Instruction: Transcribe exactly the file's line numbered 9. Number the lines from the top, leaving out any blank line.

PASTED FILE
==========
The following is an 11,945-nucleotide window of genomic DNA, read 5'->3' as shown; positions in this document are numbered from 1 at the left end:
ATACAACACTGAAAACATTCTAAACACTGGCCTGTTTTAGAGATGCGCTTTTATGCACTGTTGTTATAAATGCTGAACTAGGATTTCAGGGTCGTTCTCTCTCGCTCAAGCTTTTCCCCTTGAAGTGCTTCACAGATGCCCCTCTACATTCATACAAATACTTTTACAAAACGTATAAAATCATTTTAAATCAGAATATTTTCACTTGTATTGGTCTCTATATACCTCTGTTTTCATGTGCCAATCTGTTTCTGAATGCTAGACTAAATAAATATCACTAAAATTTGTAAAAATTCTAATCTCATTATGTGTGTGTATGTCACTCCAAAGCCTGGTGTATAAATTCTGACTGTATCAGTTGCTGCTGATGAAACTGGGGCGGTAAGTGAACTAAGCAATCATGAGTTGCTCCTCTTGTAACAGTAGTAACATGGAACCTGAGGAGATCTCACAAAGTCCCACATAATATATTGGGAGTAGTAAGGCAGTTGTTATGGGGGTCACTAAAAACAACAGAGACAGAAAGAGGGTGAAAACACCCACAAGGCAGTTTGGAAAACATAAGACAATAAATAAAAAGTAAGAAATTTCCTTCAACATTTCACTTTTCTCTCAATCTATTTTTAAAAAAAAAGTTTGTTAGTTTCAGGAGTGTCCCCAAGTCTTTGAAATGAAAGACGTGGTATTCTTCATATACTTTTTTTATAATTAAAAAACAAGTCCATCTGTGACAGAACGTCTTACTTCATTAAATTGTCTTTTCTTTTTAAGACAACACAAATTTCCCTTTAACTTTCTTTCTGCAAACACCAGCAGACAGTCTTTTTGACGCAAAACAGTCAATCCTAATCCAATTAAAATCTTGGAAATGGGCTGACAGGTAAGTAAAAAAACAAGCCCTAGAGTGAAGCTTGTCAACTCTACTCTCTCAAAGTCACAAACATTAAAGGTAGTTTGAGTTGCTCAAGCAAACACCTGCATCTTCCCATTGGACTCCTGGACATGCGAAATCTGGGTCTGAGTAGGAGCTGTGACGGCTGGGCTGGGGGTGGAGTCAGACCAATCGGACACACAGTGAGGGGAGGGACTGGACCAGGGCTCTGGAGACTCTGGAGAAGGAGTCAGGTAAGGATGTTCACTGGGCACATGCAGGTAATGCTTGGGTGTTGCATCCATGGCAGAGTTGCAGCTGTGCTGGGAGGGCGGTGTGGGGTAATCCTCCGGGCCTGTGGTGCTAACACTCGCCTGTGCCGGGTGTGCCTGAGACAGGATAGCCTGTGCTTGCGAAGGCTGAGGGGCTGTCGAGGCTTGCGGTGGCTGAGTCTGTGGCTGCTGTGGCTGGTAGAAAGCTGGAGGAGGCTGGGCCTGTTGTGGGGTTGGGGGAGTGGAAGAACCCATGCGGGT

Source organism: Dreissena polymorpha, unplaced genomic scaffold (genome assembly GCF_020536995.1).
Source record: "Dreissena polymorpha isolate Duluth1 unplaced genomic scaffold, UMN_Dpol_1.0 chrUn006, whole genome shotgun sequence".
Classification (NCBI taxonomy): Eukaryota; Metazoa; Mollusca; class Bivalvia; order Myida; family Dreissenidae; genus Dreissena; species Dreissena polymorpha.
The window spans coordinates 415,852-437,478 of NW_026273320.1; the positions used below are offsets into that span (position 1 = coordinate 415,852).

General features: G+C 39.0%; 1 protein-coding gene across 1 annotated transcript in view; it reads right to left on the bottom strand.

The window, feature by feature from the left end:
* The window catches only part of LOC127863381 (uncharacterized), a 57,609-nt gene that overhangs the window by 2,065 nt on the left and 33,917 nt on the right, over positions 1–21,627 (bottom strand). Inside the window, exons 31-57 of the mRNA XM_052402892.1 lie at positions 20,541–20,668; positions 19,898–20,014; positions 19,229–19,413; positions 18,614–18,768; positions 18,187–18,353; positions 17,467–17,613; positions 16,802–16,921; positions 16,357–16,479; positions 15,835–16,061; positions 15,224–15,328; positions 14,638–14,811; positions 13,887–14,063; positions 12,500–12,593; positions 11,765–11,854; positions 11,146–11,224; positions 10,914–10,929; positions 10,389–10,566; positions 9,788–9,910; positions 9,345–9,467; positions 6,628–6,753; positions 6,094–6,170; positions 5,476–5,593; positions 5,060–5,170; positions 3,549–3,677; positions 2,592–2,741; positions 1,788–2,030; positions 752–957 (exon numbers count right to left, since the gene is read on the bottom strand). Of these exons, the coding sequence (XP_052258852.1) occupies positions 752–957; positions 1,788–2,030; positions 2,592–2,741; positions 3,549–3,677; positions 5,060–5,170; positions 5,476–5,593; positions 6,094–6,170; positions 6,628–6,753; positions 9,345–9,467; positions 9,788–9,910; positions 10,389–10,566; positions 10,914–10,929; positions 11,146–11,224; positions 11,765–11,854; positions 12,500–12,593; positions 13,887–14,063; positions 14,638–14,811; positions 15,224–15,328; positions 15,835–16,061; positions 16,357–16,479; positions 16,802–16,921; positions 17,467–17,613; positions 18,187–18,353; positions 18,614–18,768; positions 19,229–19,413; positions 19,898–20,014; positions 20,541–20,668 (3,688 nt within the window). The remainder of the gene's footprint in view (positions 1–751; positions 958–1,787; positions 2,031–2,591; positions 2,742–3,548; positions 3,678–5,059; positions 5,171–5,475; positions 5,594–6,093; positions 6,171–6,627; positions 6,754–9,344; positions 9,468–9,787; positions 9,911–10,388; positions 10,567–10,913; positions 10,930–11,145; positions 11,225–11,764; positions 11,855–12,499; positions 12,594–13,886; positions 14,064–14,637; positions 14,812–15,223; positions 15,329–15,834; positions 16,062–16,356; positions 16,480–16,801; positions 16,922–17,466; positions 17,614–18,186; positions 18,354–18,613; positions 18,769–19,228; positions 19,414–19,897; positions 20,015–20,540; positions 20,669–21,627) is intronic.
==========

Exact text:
* The window catches only part of LOC127863381 (uncharacterized), a 57,609-nt gene that overhangs the window by 2,065 nt on the left and 33,917 nt on the right, over positions 1–21,627 (bottom strand). Inside the window, exons 31-57 of the mRNA XM_052402892.1 lie at positions 20,541–20,668; positions 19,898–20,014; positions 19,229–19,413; positions 18,614–18,768; positions 18,187–18,353; positions 17,467–17,613; positions 16,802–16,921; positions 16,357–16,479; positions 15,835–16,061; positions 15,224–15,328; positions 14,638–14,811; positions 13,887–14,063; positions 12,500–12,593; positions 11,765–11,854; positions 11,146–11,224; positions 10,914–10,929; positions 10,389–10,566; positions 9,788–9,910; positions 9,345–9,467; positions 6,628–6,753; positions 6,094–6,170; positions 5,476–5,593; positions 5,060–5,170; positions 3,549–3,677; positions 2,592–2,741; positions 1,788–2,030; positions 752–957 (exon numbers count right to left, since the gene is read on the bottom strand). Of these exons, the coding sequence (XP_052258852.1) occupies positions 752–957; positions 1,788–2,030; positions 2,592–2,741; positions 3,549–3,677; positions 5,060–5,170; positions 5,476–5,593; positions 6,094–6,170; positions 6,628–6,753; positions 9,345–9,467; positions 9,788–9,910; positions 10,389–10,566; positions 10,914–10,929; positions 11,146–11,224; positions 11,765–11,854; positions 12,500–12,593; positions 13,887–14,063; positions 14,638–14,811; positions 15,224–15,328; positions 15,835–16,061; positions 16,357–16,479; positions 16,802–16,921; positions 17,467–17,613; positions 18,187–18,353; positions 18,614–18,768; positions 19,229–19,413; positions 19,898–20,014; positions 20,541–20,668 (3,688 nt within the window). The remainder of the gene's footprint in view (positions 1–751; positions 958–1,787; positions 2,031–2,591; positions 2,742–3,548; positions 3,678–5,059; positions 5,171–5,475; positions 5,594–6,093; positions 6,171–6,627; positions 6,754–9,344; positions 9,468–9,787; positions 9,911–10,388; positions 10,567–10,913; positions 10,930–11,145; positions 11,225–11,764; positions 11,855–12,499; positions 12,594–13,886; positions 14,064–14,637; positions 14,812–15,223; positions 15,329–15,834; positions 16,062–16,356; positions 16,480–16,801; positions 16,922–17,466; positions 17,614–18,186; positions 18,354–18,613; positions 18,769–19,228; positions 19,414–19,897; positions 20,015–20,540; positions 20,669–21,627) is intronic.